El Fuego restaurant owners plead guilty in tax scheme

Franklin family may get jail time

Last updated on April 2nd, 2021 at 11:01 pm

The owners of several Milwaukee-area restaurants have filed plea agreements in their federal tax conspiracy case and could get jail time.

Paul Bouraxis, 65, his wife, Freida Bouraxis, 60, and their son, Andreas Bouraxis, 38, all of Franklin, own the El Fuego restaurant on West Layton Avenue in Milwaukee, Omega Burger restaurant on South 27th Street in Franklin and El Beso on South 74th Street in Greenfield. The family also owns Mad Rooster Cafe on Greenfield Avenue in Milwaukee, which was not included in the case, and is planning to open a second Mad Rooster location in Waukesha.

The family was indicted by a federal grand jury in June 2015, and today announced a plea deal has been reached on the 33 charges. Their son-in-law, Reiad “Ray” Awadallah, 44, was included in the investigation but was not named in the plea deal.

Paul, Freida and Andreas have all pleaded guilty to conspiring to defraud the United States by impeding the IRS, and Paul also pleaded guilty to tax evasion regarding his 2010 personal income tax return.

They allegedly skimmed more than $3 million in cash from the businesses from 2007 to 2010 and hid it by never depositing the funds, building up a stash of more than $1.7 million in cash that was seized by federal agents in September 2012. In addition, the family bought jewelry and precious metals, including silver bars.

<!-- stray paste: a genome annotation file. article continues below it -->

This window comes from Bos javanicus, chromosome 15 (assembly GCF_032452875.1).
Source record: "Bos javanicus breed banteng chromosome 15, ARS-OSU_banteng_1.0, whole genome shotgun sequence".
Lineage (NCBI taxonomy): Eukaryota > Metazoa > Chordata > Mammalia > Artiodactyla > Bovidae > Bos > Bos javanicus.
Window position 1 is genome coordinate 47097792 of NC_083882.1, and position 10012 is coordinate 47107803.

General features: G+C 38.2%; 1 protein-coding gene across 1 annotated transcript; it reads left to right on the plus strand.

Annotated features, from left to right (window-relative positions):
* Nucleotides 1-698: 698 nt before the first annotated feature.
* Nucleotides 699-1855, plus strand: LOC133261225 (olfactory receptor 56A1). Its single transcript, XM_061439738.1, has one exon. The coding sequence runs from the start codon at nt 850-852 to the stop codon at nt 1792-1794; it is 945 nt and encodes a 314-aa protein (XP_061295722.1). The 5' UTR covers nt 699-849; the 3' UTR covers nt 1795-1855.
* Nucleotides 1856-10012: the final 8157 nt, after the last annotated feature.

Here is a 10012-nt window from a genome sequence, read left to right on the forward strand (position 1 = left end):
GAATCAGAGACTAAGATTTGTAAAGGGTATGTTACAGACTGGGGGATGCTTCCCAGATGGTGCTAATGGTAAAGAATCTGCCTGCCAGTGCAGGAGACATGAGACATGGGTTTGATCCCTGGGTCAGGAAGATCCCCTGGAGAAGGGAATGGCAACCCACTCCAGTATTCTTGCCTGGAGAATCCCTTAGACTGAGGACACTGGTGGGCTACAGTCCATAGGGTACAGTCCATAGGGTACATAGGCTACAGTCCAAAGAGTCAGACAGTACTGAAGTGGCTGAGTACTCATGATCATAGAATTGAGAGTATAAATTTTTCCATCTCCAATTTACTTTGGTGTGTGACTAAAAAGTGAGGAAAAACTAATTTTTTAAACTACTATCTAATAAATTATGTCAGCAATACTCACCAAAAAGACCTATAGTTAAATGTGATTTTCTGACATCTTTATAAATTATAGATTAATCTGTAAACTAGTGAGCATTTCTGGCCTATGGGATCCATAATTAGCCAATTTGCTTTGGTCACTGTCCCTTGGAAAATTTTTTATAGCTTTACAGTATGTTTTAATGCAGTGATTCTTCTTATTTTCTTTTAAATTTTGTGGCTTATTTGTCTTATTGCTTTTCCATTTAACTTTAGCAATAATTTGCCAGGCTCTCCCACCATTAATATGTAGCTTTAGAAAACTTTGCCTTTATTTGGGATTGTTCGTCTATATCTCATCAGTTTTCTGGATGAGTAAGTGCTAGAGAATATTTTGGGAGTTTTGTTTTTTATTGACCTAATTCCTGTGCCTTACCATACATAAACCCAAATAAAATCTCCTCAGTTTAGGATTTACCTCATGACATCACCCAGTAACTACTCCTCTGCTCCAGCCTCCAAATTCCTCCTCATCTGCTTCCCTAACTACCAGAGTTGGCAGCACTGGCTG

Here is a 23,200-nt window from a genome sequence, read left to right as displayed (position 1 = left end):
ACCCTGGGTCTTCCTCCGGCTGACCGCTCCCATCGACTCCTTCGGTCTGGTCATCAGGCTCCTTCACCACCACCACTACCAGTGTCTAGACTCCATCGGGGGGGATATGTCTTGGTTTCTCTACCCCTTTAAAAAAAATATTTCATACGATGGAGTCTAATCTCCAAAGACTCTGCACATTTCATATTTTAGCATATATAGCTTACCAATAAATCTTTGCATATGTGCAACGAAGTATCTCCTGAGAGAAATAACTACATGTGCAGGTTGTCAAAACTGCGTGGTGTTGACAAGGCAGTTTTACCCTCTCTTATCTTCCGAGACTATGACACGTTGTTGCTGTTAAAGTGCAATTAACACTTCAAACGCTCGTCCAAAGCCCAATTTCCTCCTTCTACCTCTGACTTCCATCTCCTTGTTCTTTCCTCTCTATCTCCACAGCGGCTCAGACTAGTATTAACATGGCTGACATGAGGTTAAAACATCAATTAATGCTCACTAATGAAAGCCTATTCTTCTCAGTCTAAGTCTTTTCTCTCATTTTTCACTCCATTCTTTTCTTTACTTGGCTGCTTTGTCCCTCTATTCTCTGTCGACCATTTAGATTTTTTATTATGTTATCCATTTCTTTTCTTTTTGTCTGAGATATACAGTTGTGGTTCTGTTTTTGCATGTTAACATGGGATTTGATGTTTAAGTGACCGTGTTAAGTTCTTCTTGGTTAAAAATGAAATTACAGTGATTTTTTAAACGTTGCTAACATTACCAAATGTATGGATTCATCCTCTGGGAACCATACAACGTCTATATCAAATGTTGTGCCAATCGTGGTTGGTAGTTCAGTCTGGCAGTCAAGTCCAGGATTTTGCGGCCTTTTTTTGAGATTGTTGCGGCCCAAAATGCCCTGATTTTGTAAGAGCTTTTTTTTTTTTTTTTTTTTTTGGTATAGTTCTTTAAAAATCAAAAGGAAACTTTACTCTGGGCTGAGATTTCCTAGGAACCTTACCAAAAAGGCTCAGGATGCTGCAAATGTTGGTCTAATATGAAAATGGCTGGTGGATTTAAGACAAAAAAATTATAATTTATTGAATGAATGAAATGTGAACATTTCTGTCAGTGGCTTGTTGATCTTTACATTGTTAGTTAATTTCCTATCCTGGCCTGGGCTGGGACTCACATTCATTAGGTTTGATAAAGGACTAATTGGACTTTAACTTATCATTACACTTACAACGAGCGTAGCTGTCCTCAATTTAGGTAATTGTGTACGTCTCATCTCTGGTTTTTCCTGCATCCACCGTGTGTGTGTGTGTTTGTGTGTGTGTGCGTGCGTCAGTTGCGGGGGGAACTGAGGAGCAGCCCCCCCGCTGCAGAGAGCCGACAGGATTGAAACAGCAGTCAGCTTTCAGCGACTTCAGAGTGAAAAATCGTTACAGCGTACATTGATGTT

According to the indictment, the defendants also allegedly paid employees of the restaurants in cash and did not withhold or pay taxes on those wages, underpaying federal income and payroll taxes by more than $1.3 million.

Paul, Andreas and Awadallah were charged with tax evasion stemming from tax returns and payroll tax returns from 2009 to 2011.

Paul also was charged with bank fraud related to loans from Associated Bank. According to the indictment, he defaulted on the loans and renegotiated their terms based on false information about his financial situation. He did not reveal the cash hoard or more than $2 million in Greek bank accounts. Associated Bank lost more than $4 million through the fraud.

As part of the plea deal, the family will forfeit $442,000 of the seized funds to the U.S. government. The remaining seized funds and their precious metals and jewelry will go toward their back taxes.

Through the agreements, Paul would be sentenced to two years in prison, Andreas would be locked up for 366 days, and Freida would get six months of house arrest.

Paul’s actions could have gotten him 85 years in prison and a fine of up to $3.75 million. Freida faced five years and $250,000, Andreas was subject to 19 years and $4.75 million and Awadallah faces up to 14 years behind bars and up to $1 million in fines.

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